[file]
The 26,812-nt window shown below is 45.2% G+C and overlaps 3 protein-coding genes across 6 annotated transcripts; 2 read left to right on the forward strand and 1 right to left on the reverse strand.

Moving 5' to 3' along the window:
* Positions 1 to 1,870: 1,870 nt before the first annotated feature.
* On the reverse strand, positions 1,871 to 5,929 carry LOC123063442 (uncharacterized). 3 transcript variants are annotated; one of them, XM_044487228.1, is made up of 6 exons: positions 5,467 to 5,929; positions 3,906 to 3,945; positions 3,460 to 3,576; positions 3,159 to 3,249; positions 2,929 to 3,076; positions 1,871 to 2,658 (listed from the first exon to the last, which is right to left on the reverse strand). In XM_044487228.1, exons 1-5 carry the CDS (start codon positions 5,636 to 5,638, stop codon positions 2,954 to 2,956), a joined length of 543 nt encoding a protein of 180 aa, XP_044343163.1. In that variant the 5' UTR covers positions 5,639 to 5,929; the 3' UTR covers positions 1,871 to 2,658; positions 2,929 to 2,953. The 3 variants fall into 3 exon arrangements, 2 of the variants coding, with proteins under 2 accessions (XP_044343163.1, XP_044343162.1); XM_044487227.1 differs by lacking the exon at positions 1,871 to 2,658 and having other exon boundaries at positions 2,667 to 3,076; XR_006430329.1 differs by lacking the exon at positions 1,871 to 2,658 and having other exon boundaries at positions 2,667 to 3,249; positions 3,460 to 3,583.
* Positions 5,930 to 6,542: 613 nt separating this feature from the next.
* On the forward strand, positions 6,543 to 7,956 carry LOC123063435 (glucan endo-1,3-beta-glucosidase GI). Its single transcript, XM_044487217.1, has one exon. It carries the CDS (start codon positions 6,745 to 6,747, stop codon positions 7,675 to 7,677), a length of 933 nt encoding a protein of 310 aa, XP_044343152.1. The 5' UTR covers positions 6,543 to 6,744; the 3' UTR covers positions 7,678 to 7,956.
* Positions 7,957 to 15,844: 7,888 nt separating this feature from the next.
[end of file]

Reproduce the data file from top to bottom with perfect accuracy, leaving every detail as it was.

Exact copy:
The 26,812-nt window shown below is 45.2% G+C and overlaps 3 protein-coding genes across 6 annotated transcripts; 2 read left to right on the forward strand and 1 right to left on the reverse strand.

Moving 5' to 3' along the window:
* Positions 1 to 1,870: 1,870 nt before the first annotated feature.
* On the reverse strand, positions 1,871 to 5,929 carry LOC123063442 (uncharacterized). 3 transcript variants are annotated; one of them, XM_044487228.1, is made up of 6 exons: positions 5,467 to 5,929; positions 3,906 to 3,945; positions 3,460 to 3,576; positions 3,159 to 3,249; positions 2,929 to 3,076; positions 1,871 to 2,658 (listed from the first exon to the last, which is right to left on the reverse strand). In XM_044487228.1, exons 1-5 carry the CDS (start codon positions 5,636 to 5,638, stop codon positions 2,954 to 2,956), a joined length of 543 nt encoding a protein of 180 aa, XP_044343163.1. In that variant the 5' UTR covers positions 5,639 to 5,929; the 3' UTR covers positions 1,871 to 2,658; positions 2,929 to 2,953. The 3 variants fall into 3 exon arrangements, 2 of the variants coding, with proteins under 2 accessions (XP_044343163.1, XP_044343162.1); XM_044487227.1 differs by lacking the exon at positions 1,871 to 2,658 and having other exon boundaries at positions 2,667 to 3,076; XR_006430329.1 differs by lacking the exon at positions 1,871 to 2,658 and having other exon boundaries at positions 2,667 to 3,249; positions 3,460 to 3,583.
* Positions 5,930 to 6,542: 613 nt separating this feature from the next.
* On the forward strand, positions 6,543 to 7,956 carry LOC123063435 (glucan endo-1,3-beta-glucosidase GI). Its single transcript, XM_044487217.1, has one exon. It carries the CDS (start codon positions 6,745 to 6,747, stop codon positions 7,675 to 7,677), a length of 933 nt encoding a protein of 310 aa, XP_044343152.1. The 5' UTR covers positions 6,543 to 6,744; the 3' UTR covers positions 7,678 to 7,956.
* Positions 7,957 to 15,844: 7,888 nt separating this feature from the next.